July 21, 2024

The program is anticipated to support at least 100 local school-aged children experiencing food insecurity

CENTRE WELLINGTON – Community groups are hopeful a new nutrition program will help keep students fed during the summer break. 

The Centre Wellington Community Foundation of North and Centre Wellington (CWCF) has partnered with the Community Resource Centre (CRC), the Children’s Foundation of Guelph-Wellington and other sponsors to create a “first-of-its-kind,” nine-week summer food support program called Summer Snax for any Wellington County families facing food insecurity outside of the school year. 

“What happens is when school is out, the (normal) supports are gone,” said Courtney O’Neill, the Nutritious Food Coordinator for the CWCF. “We know from our local student nutrition program contacts that schools are incredibly worried about what children are going to do in the summer because they know they don’t have enough food at home.”

According to O’Neill, the program is anticipated to provide free food support through snacks, fresh food and gift cards to at least 100 youth aged JK to Grade 12 from across Wellington County.

CWCF said the need is closer to 300 children. 

(The program) is needed because the rates of household food insecurity in the county, in the province and across the country continue to rise and the most recent data shows that the problem isn’t going away,” said O’Neill. 

A report from Smart Cities said the Centre Wellington Food Bank saw 346 household visits in January 2024, a 60 per cent increase from January 2023.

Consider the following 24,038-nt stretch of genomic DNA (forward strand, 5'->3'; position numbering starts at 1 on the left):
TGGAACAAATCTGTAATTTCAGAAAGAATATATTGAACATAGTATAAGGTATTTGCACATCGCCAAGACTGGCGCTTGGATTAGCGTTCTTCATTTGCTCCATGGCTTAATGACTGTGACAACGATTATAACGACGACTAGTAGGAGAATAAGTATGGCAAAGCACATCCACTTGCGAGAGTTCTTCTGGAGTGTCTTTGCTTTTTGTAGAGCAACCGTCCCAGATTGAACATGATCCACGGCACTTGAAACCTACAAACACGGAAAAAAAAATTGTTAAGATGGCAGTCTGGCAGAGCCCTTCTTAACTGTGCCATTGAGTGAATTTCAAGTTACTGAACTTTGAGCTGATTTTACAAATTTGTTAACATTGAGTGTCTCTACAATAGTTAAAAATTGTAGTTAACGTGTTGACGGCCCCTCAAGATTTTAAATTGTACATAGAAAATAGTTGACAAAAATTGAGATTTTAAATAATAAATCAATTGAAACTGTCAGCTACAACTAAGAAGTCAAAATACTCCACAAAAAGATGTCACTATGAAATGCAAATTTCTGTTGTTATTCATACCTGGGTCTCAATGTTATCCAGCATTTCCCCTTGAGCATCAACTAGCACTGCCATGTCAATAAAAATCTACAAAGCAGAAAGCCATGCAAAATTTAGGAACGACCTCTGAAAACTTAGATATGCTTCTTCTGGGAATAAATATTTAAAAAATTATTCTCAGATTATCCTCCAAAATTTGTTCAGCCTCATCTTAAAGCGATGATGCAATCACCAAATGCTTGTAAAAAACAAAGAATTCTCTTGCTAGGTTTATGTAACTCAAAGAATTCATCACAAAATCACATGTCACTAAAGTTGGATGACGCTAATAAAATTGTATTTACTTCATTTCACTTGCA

In 2023, food costs increased by 14 per cent in the region from 2022 and 30 per cent of Ontario children lived in food insecure households. 

“(Food insecurity means) youth don’t learn well at school (and) adults don’t enjoy health and wellness. We want to prevent these situations in our community with improved food access,” said CWCF executive director, Judy Foster, in an emailed statement. “This project with CRC that (we’re sponsoring) along with other partners is just one thing that we are working on to improve food insecurity here.” 

In addition to the increasing cost of living, O’Neil said the lack of public and affordable transportation options and food access points continues to cause barriers for residents experiencing food insecurity. 

Last year, the CWCF supported a similar pilot called the Snacks in the Backpack program, which provided 10 days worth of snacks to 317 children. 

“Something that’s really specific with this program is we considered the context of rural communities and the challenge of accessing different supports…so the program is looking at providing perishable and nonperishable options and allowing access points in the community by doing different things to get nutritious food to kids,” said O’Neill.

The program will be available at four access points across Wellington County on July 3 and 4 for weeks one to four and July 22 and 23 for the last five. 

Transportation and delivery options are available for those who need them. 

If successful, the group intends to run the program “in some shape or form” next year said O’Neill. 

Anyone interested in the program is encouraged to sign up and register by June 12 or reach out to a CRC outreach worker/your local food bank for assistance. 

Isabel Buckmaster is the Local Journalism Initiative reporter for GuelphToday. LJI is a federally-funded program.


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